Terminator Genisys (2015, directed by Alan Taylor)

This misspelling of ‘genesis’ is presumably a merge of ‘genesis’ and ‘system’, although it is confusing and arguably an example of a misspelling gone wrong. The movie is one of the less revered films of the Terminator franchise. Would it have been more popular if the title had been spelled the more conventional way? We’ll never know!

Would Terminator Genisys have been more popular if the title had been spelled the more conventional way? From: Should authors misspell book titles on purpose? (with lots of examples) Click To Tweet

Other misspelled film titles

There are loads of other movies with intentionally misspelled titles, including:

  • Antz
  • Biutiful
  • Bratz
  • Defendor
  • Do Knot Disturb
  • Eletrick Children
  • The Ferpect Crime
  • Hunterrr
  • Kalifornia
  • Life is Ruff
  • Luv
  • Mo’ Money
  • Mortal Kombat
  • Once Upon a Time in Mumbaai
  • Pardners
  • Polisse
  • School Gyrls
  • Simon Sez
  • Singh is Kinng
  • Son of Rambow
  • Tru Confessions
  • Zeon: The Zequel

Books with misspelled titles

Everyone’s a Aliebn When Ur a Aliebn Too (2017, Jomny Sun)

As Alli Cruz found out, the misspelling and incorrect grammar in this title can make it tricky to request it in a bookshop or library, but that doesn’t make it not work as a title (did I use too many negatives there?) It’s a clever play on the way an alien might speak and brings some humour to the title, reflecting the tone of the book. It works!

Gangsta Granny (2011, David Walliams)

The spelling ‘gangsta’ is arguably no longer a misspelling, as it appears in Merriam-Webster and other dictionaries. However, it’s clear that Walliams has purposely used this spelling for comedic effect – the juxtaposition (and alliteration) of ‘gangsta’ and ‘granny’ is funny, more so than if the book had been called Gangster Granny.

Pet Sematary (1983, Stephen King; also a 1989 movie directed by Mary Lambert and a 2019 movie directed by Kevin Kölsch and Dennis Widmyer)

The story goes that this book title was inspired by a sign some kids made for a pet cemetery behind King’s house. In the book, some kids do exactly that and are clearly unsure of how to spell ‘cemetery’. By using the same (mis)spelling in the title, King creates an unsettling atmosphere for the reader before they have even turned to the first page.

The Pursuit of Happyness (2006, Chris Gardner; movie released the same year directed by Gabriele Muccino)

If you haven’t yet seen Will Smith’s portrayal of Chris Gardner in the film version, I’d highly recommend it – bring a hankie. It’s one of my favourite films of all time.

The misspelled ‘happyness’ in the book and movie title is taken from a 1776 essay by Lemuel Haynes, arguing that the rights promised by the US Declaration of Independence to white people should also be offered to black people. Haynes quotes part of the Declaration (“…Life, Liberty, and the pursuit of Happiness”), but he spells the last word with a ‘y’. Gardner has kept this spelling for his book’s title, as it also appears as graffiti on the wall of the nursery attended by his son.

This misspelled title works on a number of levels. It distinguishes the book from other works of the same name, draws parallels between Lemuel’s essay and Chris Gardner’s story, and intrigues the reader from the get-go.

See You Later, Mashed Potater!” (1990, Anna H Dickson)

You could argue that misspelled titles of children’s books will confuse young minds. However, it’s usually done for either comedic or rhyming reasons (both are present in this title), and anything that encourages kids to read is okay in my book (see what I did there?!)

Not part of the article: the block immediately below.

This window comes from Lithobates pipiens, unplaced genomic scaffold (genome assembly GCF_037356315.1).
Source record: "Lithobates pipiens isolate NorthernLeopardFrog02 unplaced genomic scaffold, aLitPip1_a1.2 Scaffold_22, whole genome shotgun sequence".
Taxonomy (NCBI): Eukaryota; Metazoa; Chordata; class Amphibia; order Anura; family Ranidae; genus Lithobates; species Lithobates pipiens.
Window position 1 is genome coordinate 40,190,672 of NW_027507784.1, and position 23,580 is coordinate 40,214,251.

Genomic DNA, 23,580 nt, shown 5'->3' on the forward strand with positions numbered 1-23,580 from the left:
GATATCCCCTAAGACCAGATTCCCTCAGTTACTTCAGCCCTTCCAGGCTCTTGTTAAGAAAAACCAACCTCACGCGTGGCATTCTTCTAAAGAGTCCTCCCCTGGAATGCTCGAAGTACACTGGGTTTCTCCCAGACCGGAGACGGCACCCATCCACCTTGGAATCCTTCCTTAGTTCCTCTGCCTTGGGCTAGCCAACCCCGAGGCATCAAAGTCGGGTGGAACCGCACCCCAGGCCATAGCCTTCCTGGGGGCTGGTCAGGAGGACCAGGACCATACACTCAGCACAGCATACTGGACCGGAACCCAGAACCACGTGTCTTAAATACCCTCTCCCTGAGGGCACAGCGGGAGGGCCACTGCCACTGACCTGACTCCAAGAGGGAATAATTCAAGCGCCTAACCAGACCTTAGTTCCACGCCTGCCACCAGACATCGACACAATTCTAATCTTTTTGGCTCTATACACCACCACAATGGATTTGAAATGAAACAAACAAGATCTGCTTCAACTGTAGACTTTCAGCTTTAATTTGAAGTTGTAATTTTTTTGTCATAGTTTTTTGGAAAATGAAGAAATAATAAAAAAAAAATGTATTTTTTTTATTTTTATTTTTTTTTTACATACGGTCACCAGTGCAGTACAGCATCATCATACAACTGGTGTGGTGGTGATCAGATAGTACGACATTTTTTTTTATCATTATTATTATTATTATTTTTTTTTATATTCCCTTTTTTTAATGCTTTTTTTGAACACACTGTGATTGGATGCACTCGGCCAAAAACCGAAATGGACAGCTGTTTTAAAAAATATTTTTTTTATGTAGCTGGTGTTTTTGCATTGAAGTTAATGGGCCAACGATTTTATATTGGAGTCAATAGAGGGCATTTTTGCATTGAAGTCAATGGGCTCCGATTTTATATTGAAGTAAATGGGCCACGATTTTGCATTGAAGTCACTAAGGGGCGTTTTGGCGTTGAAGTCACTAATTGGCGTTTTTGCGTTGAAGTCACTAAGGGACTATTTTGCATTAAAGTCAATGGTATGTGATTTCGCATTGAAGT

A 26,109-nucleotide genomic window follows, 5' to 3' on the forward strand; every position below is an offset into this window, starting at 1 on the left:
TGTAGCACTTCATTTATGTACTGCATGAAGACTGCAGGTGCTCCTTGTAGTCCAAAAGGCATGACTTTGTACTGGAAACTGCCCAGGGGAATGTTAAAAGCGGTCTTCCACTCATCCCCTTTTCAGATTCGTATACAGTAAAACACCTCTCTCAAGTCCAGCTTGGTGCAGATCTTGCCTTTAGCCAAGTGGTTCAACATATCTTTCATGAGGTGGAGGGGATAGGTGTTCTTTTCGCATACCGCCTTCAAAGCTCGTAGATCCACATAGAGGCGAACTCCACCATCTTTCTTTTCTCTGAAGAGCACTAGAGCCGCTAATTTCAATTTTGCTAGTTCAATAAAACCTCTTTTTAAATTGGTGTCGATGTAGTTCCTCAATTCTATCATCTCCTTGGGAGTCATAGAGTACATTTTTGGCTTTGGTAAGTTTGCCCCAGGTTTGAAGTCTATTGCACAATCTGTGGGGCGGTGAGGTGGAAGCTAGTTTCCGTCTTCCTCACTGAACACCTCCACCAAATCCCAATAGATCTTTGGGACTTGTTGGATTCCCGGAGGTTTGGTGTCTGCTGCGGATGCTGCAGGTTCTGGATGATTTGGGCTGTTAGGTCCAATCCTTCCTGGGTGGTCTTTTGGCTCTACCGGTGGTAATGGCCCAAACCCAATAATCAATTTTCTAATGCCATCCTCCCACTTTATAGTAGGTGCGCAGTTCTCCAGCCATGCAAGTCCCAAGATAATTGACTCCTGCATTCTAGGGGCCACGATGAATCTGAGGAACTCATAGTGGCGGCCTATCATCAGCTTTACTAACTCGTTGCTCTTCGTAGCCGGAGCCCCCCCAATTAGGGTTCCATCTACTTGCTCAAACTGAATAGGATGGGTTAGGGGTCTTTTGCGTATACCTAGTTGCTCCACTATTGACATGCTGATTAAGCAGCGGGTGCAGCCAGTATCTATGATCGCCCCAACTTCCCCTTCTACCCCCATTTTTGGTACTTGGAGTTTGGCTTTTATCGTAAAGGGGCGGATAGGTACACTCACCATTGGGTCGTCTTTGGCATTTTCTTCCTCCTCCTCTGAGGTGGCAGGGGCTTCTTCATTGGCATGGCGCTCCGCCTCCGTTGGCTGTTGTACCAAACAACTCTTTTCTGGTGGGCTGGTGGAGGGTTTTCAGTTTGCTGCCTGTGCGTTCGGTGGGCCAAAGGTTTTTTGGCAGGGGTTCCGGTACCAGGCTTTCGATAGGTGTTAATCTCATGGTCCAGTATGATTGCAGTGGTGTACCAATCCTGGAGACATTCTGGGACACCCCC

Sourcery (1988, Terry Pratchett)

Terry Pratchett loved to play with language, and the title Sourcery is an example of this. The blurb on the back of my edition (1989) explains the spelling far better than I could:

“There was an eighth son of an eighth son. He was, quite naturally, a wizard. And there it should have ended. However (for reasons we’d better not go into), he had seven sons. And then he had an eighth son … a wizard squared … a source of magic … a Sourcerer.”

This book title couldn’t have been spelled any other way.

Sourcery by Terry Pratchett couldn't have been spelled any other way. From: Should authors misspell book titles on purpose? (with lots of examples) Click To Tweet

Other misspelled book titles

There are plenty of other books whose authors misspelled their titles on purpose, including:

  • Accomodating Brocolli in the Cemetary, Or Why Can’t Anybody Spell?
  • The Complete Wimmen’s Comix
  • Down with Skool (and the rest of the Nigel Molesworth books by Geoffery Willans
  • Feersum Endjinn
  • The Hate U Give
  • Luv Ya Bunches
  • P.S. Your Not Listening
  • A Purrfect Alibi
  • Ruff Justice
  • Sweet Thang
  • There’s Gold in Them Thar Pills
  • Wed Wabbit
  • Woolvs in the Sitee

Discover many more on Goodreads’ curated list of deliberately misspelled titles.

Over to you

Do you know of any misspelled book titles or film titles not mentioned in this article? Have you ever made the decision to misspell a title? Let me know in the comments!

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2 Responses

  1. Rachel Hills

    This is not a book or movie title but counts (in my book). When I saw Chik- fil-A in a mall food court several decades ago, I determined I would not eat in a place that could not spell. I spent many years missing out on a great restaurant for this reason. I appreciate the branding element behind the misspelling but still hate the seeming lack of excellence in the name. However, their quality food, stellar service, and moral excellence have overcome my reluctance. I have to say this misspelling works even if I don’t like it.

    • Debbie Emmitt

      Thanks for throwing this into the ring. That’s a whole new blog post – purposeful misspellings of brand names!